- What inspired you to stand as a volunteer? Do you have prior experience in volunteering?
I knew that I wanted to travel and see another country but I also knew that just traveling wouldn’t be enough for me. Since I also really wanted to help other people, volunteering seemed like a great solution, even though I originally wanted to go abroad for a longer period of time and not “only” for 7 weeks. It is just really nice to exchange cultures and to help other people or the environment and to not only focus on yourself the whole time.
- What were the most interesting JDs that you had to do in your project so far?
I really liked the beach cleanup, street dog feeding, and the SOS animal shelter visits. While doing the first two tasks you were able to see and realize in the moment of fulfilling the task that you are helping. You saw the progress with your own eyes which feels very nice. The visits to the SOS animal shelter are always nice because there are different things to do every day and after a few visits you already know some of the staff and the animals and are greeted with open arms and happy dogs that will spontaneously jump at you.
- What do you see as specific barriers and challenges when traveling to Sri Lanka as a volunteer?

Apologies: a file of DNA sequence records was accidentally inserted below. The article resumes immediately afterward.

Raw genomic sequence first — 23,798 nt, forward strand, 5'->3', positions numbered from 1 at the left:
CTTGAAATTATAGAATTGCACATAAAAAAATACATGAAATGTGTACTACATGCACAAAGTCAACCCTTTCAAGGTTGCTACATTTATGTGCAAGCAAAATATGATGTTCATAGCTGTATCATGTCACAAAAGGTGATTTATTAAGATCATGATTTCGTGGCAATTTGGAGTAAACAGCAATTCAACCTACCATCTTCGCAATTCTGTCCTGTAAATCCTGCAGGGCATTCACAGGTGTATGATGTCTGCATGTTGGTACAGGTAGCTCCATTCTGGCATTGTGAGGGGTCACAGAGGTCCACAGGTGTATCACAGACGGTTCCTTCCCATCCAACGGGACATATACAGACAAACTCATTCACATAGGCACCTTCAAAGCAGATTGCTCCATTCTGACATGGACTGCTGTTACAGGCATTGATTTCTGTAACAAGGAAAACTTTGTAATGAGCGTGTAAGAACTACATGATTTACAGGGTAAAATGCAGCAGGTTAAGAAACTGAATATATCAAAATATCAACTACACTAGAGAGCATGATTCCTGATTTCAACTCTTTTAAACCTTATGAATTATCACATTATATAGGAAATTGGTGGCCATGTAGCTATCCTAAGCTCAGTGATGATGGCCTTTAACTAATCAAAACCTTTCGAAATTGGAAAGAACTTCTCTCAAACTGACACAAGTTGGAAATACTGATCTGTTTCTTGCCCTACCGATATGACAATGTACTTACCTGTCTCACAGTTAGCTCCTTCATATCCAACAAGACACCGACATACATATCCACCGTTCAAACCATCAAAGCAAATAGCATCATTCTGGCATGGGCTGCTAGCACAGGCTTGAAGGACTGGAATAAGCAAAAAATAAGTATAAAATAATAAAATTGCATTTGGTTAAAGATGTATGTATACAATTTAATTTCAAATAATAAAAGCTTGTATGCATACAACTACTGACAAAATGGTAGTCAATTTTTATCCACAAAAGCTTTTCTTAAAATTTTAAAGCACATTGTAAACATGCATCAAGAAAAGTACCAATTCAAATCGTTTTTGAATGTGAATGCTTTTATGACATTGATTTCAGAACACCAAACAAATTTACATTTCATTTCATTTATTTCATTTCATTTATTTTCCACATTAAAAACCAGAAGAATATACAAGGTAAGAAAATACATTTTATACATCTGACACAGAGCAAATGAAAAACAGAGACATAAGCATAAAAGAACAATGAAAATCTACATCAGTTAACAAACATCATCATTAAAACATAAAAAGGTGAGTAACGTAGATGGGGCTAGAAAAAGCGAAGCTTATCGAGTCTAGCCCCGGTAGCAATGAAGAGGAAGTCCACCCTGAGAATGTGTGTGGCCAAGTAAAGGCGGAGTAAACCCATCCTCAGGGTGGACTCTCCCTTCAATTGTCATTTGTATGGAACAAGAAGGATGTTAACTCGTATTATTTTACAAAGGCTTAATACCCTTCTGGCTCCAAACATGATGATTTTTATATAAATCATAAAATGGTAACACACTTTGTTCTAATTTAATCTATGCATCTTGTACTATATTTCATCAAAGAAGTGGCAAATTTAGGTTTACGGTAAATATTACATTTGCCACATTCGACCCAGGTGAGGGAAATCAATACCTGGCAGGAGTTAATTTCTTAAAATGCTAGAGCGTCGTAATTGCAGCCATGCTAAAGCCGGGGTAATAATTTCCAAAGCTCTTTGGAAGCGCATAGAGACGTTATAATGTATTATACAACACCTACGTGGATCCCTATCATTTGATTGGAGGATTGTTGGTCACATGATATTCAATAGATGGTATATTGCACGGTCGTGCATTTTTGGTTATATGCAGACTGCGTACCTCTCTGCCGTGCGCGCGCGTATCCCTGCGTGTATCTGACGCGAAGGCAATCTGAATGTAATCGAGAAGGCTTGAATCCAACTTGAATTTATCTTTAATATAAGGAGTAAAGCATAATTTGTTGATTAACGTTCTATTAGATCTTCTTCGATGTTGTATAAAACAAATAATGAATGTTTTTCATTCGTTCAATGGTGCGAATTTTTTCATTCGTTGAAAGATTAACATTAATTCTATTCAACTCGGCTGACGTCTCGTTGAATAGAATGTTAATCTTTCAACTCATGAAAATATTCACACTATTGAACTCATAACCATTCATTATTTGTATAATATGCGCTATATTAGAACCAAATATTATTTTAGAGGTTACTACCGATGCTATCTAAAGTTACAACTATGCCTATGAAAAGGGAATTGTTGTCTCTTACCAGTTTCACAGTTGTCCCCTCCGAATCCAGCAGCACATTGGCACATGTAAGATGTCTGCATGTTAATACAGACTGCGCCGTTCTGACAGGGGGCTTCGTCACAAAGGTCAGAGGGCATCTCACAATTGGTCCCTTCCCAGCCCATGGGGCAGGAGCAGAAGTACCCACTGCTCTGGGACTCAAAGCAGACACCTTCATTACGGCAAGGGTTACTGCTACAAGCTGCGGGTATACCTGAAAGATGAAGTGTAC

It is not always easy to be a woman who looks different in Sri Lanka. Everyone needs to decide for themselves if they want to fully adapt to Sri Lankan culture or if they stay “true” to themselves regarding things. eg: clothes. I tried to adapt to the culture at first by wearing long jeans and T-shirts but after two weeks I felt the need to dress like myself again, also because it is really hot here and when you are not used to the climate it’s just really hard to keep wearing long jeans. Now I am wearing what I want to wear but try to always respect the culture at the same time. My change of clothes also happened because I moved to a more touristic area where I wasn’t the only foreigner anymore. Still, you always need to be careful about yourself – as you have to be in most countries – and just stand up for yourself.
AIESEC always organizes all the activities and without them, I wouldn’t have been able to do most of it. Another barrier is that most locals try to take more money from you than the actual prize is. So always try to negotiate or listen to the prize other locals are told. eg: on the bus.